Preventing Staph Infections

10-5-05 – Staph infections are popping up on campuses across Texoma, and while schools expect the outbreaks every year, some local school districts are taking extra measures to keep the germs from spreading.

Doctors see cases all the time, but say the important thing to know about staph is that everyone has the germs. But the cause for concern is when those germs cause infection.

“We take it very seriously,” says Mark Owens, Custodial Supervisor for Denison ISD. “It always seems like especially during football season, we tend to have a heightened awareness about staphococcus.”

Kids are most vulnerable. Doctors say the reason for this is because they are in close contact in school and on the playing field. Staph infections are often brought in from outside sources—one reason parents should teach kids to wash up.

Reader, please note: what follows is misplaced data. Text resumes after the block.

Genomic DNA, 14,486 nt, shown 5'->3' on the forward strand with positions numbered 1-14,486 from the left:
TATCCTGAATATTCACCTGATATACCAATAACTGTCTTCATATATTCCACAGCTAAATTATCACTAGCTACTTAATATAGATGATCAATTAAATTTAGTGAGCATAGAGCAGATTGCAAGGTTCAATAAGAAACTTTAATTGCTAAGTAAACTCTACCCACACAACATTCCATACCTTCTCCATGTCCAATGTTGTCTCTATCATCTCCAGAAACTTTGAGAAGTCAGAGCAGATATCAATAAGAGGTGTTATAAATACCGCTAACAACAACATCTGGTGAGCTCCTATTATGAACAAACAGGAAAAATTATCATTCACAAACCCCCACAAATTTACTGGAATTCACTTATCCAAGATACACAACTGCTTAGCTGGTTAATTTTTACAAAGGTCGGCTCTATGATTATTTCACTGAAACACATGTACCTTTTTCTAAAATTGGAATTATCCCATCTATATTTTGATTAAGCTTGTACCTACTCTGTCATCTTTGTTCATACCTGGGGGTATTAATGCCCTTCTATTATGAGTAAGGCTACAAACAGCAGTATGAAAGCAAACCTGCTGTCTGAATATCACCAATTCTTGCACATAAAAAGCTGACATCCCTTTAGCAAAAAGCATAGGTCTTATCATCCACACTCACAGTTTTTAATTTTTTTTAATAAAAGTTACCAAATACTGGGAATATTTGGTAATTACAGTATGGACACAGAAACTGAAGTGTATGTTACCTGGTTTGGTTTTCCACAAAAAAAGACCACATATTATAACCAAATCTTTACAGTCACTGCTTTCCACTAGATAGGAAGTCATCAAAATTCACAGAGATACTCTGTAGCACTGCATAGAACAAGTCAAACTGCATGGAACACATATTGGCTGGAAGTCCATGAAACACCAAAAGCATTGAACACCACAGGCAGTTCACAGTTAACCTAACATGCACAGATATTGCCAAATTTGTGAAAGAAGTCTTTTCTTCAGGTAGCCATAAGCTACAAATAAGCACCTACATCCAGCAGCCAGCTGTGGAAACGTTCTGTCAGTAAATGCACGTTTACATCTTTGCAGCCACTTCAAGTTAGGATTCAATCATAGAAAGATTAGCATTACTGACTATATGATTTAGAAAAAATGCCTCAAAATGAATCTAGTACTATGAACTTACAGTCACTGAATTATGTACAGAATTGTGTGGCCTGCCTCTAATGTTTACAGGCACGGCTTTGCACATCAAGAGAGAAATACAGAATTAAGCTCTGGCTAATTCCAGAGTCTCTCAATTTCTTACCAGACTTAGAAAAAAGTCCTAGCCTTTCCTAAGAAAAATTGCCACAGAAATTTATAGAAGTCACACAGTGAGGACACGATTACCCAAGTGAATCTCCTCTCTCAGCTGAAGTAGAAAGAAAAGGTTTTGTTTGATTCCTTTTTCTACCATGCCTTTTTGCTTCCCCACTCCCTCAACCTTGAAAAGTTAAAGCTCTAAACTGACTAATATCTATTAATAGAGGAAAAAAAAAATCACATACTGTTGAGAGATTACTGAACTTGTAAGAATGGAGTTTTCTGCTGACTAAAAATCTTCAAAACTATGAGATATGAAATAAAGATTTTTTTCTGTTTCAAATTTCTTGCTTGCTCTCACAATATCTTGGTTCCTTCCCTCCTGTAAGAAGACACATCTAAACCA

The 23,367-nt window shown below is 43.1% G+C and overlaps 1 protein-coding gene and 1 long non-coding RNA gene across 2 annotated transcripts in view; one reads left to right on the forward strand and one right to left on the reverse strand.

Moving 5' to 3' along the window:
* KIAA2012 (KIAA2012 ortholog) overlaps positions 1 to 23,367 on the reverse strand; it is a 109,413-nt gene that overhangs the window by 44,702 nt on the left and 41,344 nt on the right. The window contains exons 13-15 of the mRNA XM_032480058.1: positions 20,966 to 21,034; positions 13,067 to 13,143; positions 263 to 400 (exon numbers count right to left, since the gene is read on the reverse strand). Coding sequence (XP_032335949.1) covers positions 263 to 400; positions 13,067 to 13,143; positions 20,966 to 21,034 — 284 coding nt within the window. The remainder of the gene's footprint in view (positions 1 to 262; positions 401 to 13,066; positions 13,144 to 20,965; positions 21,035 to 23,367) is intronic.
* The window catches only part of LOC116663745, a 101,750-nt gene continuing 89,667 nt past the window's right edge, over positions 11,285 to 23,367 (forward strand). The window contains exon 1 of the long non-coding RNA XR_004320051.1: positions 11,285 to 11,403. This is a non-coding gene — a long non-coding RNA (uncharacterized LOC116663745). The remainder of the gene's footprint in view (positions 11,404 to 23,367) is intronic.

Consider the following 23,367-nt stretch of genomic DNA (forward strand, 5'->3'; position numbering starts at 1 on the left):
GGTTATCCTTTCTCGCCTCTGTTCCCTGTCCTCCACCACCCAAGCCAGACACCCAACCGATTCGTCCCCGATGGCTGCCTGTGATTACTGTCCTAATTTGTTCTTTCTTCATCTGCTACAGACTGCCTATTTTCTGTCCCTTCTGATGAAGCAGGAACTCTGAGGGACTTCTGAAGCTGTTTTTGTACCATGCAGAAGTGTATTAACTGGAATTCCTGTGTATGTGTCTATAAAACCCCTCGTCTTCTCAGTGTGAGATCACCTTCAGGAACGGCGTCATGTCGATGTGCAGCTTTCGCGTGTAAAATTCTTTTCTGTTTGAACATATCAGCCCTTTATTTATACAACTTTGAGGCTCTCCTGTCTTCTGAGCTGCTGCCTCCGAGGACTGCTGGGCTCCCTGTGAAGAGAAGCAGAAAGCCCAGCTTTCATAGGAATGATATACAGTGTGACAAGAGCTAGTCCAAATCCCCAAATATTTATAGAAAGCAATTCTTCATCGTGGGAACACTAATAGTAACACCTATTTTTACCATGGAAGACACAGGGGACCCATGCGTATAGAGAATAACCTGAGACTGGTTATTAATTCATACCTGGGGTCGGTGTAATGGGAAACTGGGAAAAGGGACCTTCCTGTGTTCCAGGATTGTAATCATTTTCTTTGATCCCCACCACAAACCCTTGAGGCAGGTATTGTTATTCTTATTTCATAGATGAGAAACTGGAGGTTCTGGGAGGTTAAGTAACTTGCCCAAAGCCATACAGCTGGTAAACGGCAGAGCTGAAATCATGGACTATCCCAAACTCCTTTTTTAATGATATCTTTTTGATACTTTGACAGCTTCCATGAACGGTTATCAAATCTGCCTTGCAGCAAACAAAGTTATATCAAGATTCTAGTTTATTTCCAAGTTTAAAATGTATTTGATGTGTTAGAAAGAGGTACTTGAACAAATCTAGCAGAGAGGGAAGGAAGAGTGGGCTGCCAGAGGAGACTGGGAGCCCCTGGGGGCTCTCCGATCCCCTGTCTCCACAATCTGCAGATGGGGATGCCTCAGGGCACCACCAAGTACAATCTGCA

“Kids can't take care of their secretions as well as adults,” says Dr. Duke Carlson, M.D.
“If they cut them selves on a school yard, they're not going in and using antibiotic soap and taking care of it the right way.”

When Denison high school saw the first case come down this fall, they decided to tackle the problem at one of the sources. Now locker rooms are sprayed with a non-acid cleaner daily, and custodians clean several times a day. New antibacterial gel dispensers were installed in locker rooms, and showers will soon have shampoo and soap dispensers, eliminating the passing of germs hand to hand.

With flu season around the corner, schools hope that the extra steps will prevent the spread of those germs as well. So far, it’s worked for staph infections: Denison ISD has not seen a new case in two weeks.

If you do suspect a staph infection, which looks like a boil or irritated cut on the skin that will not heal, contact a doctor immediately.